A couple plot devices seemed misplaced. The subplot about the Demon Goddess served mainly to distract from the main doings of the book. I got the sense of, "this is going to be relevant later and it has to go somewhere..." I wish it had had more bearing on the matter at hand. Also, as much as I enjoy seeing Kiera the Thief, her appearance in this volume seemed largely gratuitous.
Each chapter is preceded, as others have mentioned, with portions of a description of Vlad's long-awaited meal at Valabar's. Brust has used this interweaving technique to great efect before, notably in _Taltos_. Here, it seemed out of place. There was no clear connection between the meal and the rest of the story. Also, the descriptions of the food were so loving and lavish that it made the action seem rather uninteresting in comparison.
Until Chapter 15, I was a little bored by this book. After that, things started happening and got more interesting.
In the end, I was glad to read another Vlad novel, but I felt strongly that this was a book not really meant to stand alone, but best taken in context as a a transitional point of the series. As such, a reader new to the series should not start here.
It's not a bad book, per se. It's almost impossible for a Vlad book to be really bad. But it's easily the weakest in the series. I won't describe who Vlad is or what has brought him to this point in life, because the book will be incomprehensible anyway unless you have read most of the other books in the series. [Start with Jhereg or Taltos or perhaps even Dragon.] Dzur is, at best, simply a "where are they now" story about what has happened to the characters in Vlad's past during the time he has been wandering in exile.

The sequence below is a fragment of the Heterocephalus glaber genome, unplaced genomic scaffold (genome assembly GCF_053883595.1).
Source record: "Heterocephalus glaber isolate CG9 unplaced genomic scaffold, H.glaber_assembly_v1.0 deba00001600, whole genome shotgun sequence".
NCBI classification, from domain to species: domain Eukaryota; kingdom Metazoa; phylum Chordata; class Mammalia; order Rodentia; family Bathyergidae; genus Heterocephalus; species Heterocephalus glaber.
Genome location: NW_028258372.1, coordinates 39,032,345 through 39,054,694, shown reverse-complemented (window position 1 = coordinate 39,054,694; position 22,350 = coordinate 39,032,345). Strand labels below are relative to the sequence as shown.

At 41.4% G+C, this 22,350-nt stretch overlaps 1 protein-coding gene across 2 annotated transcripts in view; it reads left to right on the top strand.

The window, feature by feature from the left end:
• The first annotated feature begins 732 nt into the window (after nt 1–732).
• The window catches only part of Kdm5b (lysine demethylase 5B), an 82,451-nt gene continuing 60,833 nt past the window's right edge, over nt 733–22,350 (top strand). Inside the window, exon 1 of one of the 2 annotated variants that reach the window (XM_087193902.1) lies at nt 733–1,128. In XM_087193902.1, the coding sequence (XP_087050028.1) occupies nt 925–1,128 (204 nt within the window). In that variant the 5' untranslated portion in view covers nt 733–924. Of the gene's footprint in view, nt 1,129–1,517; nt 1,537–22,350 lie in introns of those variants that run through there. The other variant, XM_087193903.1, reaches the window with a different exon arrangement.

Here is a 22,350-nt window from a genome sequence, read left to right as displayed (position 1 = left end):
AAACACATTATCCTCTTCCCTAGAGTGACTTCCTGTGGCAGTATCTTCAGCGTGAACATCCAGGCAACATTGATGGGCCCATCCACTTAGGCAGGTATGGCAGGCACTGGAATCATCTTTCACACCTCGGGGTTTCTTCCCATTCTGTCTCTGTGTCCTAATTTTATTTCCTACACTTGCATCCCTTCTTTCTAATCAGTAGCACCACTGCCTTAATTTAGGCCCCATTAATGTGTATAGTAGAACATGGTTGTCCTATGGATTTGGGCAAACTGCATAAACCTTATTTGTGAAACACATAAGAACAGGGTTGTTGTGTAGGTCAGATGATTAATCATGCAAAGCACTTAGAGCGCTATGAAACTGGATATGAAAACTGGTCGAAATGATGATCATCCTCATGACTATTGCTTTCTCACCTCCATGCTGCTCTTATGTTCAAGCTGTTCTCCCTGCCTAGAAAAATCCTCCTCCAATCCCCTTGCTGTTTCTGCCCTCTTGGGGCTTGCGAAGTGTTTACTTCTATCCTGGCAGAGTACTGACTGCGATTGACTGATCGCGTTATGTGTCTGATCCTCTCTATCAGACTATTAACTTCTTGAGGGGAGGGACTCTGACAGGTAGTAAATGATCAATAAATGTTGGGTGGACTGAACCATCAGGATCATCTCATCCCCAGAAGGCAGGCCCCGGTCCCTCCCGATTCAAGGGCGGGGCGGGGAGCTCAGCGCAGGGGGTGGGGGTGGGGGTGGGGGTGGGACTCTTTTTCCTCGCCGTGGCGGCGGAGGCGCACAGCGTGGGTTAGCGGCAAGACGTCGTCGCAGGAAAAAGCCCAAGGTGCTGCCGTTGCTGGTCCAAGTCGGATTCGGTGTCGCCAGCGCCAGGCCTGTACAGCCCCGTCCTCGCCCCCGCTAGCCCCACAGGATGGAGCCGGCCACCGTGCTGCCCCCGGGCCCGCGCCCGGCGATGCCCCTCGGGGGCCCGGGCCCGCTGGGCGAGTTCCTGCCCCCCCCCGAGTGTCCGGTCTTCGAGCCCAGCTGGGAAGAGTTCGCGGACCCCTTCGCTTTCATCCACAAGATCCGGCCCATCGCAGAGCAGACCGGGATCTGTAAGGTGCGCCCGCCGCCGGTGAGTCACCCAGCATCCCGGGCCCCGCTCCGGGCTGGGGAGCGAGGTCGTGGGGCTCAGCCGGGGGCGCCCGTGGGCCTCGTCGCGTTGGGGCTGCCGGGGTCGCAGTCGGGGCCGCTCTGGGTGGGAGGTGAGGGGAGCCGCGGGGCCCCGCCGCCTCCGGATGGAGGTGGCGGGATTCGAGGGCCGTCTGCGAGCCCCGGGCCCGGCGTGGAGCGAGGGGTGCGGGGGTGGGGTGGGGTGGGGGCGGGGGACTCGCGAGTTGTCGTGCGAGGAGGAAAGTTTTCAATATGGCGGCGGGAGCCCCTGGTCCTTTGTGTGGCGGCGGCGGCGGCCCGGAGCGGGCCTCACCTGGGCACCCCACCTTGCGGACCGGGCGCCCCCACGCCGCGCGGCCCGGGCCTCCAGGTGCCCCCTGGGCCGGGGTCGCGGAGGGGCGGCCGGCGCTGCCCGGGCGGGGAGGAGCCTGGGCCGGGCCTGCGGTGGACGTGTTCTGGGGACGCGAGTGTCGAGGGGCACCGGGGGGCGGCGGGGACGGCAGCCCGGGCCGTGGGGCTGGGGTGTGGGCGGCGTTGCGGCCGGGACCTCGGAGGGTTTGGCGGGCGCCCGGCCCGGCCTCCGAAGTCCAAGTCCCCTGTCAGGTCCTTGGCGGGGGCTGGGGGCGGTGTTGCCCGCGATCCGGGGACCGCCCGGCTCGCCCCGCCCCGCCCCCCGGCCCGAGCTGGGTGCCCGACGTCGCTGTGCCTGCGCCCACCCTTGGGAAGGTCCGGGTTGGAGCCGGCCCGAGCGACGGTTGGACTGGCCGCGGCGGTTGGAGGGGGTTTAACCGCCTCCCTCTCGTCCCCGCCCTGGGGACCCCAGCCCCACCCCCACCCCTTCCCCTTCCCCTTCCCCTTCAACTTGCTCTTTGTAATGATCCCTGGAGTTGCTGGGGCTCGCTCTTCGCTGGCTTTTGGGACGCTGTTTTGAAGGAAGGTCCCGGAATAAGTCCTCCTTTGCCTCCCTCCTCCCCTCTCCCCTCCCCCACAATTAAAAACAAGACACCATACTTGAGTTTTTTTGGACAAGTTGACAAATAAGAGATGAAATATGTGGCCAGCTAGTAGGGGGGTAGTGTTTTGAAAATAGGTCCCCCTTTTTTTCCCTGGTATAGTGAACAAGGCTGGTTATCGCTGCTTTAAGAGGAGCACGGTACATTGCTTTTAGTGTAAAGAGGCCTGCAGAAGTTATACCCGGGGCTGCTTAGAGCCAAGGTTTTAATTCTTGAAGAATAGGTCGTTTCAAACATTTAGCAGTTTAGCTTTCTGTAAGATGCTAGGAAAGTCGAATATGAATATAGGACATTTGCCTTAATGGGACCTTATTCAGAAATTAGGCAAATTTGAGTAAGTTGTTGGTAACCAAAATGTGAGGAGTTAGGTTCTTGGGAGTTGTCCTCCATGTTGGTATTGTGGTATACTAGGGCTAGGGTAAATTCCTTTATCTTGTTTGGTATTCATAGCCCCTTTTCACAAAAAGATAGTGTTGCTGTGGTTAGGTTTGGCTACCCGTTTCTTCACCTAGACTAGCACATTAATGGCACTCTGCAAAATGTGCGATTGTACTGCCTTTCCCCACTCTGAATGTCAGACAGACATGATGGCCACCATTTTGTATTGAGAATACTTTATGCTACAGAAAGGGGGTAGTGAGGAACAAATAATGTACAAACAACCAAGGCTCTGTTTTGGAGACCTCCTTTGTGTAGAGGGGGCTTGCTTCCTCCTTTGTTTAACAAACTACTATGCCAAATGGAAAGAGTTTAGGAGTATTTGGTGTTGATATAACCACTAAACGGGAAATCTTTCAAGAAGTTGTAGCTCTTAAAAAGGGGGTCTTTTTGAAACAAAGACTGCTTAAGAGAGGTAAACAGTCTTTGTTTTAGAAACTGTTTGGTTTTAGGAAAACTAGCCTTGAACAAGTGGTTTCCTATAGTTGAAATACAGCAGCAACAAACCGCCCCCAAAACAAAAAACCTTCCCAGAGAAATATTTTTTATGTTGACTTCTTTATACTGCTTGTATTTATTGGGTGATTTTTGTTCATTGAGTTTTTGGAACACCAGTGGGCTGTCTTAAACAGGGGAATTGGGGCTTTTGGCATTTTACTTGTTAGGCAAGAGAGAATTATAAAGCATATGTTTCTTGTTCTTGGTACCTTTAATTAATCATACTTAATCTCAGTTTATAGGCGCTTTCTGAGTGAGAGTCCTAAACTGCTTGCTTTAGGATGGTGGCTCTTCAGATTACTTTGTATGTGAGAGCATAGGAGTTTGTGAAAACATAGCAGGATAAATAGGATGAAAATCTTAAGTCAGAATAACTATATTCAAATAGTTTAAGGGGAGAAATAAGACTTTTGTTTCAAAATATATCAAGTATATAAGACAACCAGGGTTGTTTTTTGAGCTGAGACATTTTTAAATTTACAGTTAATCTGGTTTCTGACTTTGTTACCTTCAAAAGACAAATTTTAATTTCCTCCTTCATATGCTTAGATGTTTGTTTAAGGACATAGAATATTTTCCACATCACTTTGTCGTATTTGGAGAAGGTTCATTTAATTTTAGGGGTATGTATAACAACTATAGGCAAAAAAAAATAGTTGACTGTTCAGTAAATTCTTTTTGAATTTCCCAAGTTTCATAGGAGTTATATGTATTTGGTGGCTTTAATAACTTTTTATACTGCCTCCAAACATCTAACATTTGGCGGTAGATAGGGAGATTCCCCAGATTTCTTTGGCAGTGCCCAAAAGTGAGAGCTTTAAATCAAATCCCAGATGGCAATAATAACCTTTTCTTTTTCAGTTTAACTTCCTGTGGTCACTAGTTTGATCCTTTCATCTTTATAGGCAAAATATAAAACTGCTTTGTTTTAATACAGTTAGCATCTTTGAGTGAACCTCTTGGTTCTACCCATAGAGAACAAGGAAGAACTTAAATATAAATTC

The abrupt plot non-resolution was a big letdown. Of course, plot isn't really what most of these books are all about. However, on the character and universe development side, things aren't any better. There is a tiny bit of information about what it means to be a Dzur, but I thought that was actually covered in much better detail by the related Phoenix Guard books. And even though we get to see a fair bit of Sethra, there was nothing much to really add to our understanding of her.
It was time for us to see a post-gangster, post-exile Vlad. Instead, we got something of a regression. In fact, if there was any one of the old characters who really should have been involved in this book, it was actually the one who was explicitly not included ... Vlad's grandfather.
Since he mentions perhaps stopping off there on his way out of town, I'm hoping the next time Brust writes about Vlad the results will be a little more interesting.
His wife left him for, well, let's just say, he didn't listen very well, but at the same time, in order to save her that time, well, he got the price put on his head. So the results of this book, he saves her again, and gets a lot more people pissed off at him which will no doubt increase the price on his head but he has along the way in the past picked up some toys, one of which he can use to threaten gods into helping him, so finding or killing him will not be easy.
I just cannot wait for the next book in the series.
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In Dzur, the tenth book in Steven Brust’s VLAD TALTOS series, Vlad is finally back in the city of Adrilankha.Read more